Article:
Don’t underestimate cartoon characters

Abigail Carlin, Columnist

When I saw “Big Mouth” featured on Netflix, I was skeptical to say the least. The animation was kind of unsettling, the idea of hormonal kids is pretty weird, and the preview of the hormone monster made me really uncomfortable. I had no interest in the cartoon and I kind of forgot about it, at least until I heard my roommate laughing her butt off in the next room and I popped my head in. Low and behold, she was laughing at Big Mouth.

I decided to give the show a surprise, and I was not disappointed. The characters were goofy, yet created with a careful consideration for the plight of the prepubescent teen in modern society. Obnoxious side characters acted as foils for the delicate characteristics that exist in the protagonists, and then it all is flipped in a balance between desire, anxiety, and hormones. I finished the series in less than a week and I found myself hungry for more.

Being 21, I thought I was kind of beyond the exhausted coming of age narrative, but modern cartoons, challenge the idea of rites of passage within adolescence, and even into adulthood. BoJack Horseman, another cartoon I was skeptical about, turned out to be one of my favorite shows of all time. A washed-up sitcom actor turns to drugs and women to cope with the inevitability of being forgotten. BoJack and his peers fall in and out of love, pursue dreams they thought they wanted, and find themselves completely alone in their suffering. This show was unexpectedly heavy and hard to watch at times, but the audience soldiers on and finds themselves laughing again. Both Big Mouth and BoJack Horseman create an odd balance between laughing at things that are not supposed to be funny and feeling complete loss and failure with things that do not seem to matter much at first glance. The show explores themes that are hauntingly familiar for someone like me; someone who struggles to balances the demands of school, relationships, and a sense of purpose in this life.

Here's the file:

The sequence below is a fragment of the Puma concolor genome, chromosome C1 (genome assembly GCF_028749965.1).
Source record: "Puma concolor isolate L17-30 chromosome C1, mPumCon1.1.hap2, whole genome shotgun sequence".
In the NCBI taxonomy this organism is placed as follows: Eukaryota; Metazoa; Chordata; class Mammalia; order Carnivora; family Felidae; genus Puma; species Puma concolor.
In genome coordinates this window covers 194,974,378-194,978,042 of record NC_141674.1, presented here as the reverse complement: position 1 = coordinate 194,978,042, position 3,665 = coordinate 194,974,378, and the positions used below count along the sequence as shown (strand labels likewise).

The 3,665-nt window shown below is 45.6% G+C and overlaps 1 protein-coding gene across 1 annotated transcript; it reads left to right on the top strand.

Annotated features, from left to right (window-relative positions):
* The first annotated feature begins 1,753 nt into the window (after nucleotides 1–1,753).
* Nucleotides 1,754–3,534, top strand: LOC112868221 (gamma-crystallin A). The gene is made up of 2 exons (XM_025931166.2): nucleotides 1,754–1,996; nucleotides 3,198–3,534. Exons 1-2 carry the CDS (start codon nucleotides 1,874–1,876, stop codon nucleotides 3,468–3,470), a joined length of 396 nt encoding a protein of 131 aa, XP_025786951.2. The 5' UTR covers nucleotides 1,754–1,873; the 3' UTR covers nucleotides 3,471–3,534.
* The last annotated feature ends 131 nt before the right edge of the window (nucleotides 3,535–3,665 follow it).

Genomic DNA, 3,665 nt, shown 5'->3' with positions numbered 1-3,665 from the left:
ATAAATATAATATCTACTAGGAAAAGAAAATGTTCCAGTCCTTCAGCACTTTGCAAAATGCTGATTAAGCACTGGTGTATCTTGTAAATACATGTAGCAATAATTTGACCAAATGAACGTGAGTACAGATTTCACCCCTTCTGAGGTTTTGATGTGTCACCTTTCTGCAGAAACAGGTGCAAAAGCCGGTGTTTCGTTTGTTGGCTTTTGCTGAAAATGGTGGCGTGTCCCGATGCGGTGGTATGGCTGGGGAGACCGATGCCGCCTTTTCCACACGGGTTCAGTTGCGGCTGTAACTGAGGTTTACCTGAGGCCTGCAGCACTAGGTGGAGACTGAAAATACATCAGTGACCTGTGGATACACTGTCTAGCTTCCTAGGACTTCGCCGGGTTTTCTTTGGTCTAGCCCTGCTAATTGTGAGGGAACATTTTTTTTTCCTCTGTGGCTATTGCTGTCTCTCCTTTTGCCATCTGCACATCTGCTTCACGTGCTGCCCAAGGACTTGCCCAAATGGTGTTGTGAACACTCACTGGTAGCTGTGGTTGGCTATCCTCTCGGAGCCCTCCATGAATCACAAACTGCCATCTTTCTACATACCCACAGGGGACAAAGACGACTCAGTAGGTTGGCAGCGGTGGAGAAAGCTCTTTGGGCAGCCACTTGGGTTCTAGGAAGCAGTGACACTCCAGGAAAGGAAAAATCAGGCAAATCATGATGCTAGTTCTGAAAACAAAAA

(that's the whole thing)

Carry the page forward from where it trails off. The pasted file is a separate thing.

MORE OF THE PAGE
The characters in these cartoons, much like real people, are dynamic and self-destructive. Indulging in a medium of art that admits the faults of mankind without the promise of a resolution is a sad, yet even more satisfying experience. I find myself within characters such as BoJack, who is a horse, and the Hormone Monstress, which is a vulgar depiction of womanhood. Imperfections and all, these characters remind me of what it means to be human.

Like, actually human.

As an English major, I am always reading stories about the triumph of the human spirit. Every week, I will finish off a novel or two about people in war-torn countries or happy people who had their lives torn apart by unforeseen tragedies, but they move on and learn from it. Well, real life is not like that. Sure, bad things happen to good people, but sometimes I will sabotage my own happiness. What happens after? Well, I cannot very well steal the “D” from the Hollywood sign or find solace in a giant, hairy monster, but I can sit in the shambles I created and wallow in my pain and misery for awhile. Then, I will laugh and shake it off, and then maybe watch a couple episodes of something on Netflix.

Abigail Carlin is a junior English major. She can be reached at 581-2812 or at [email protected].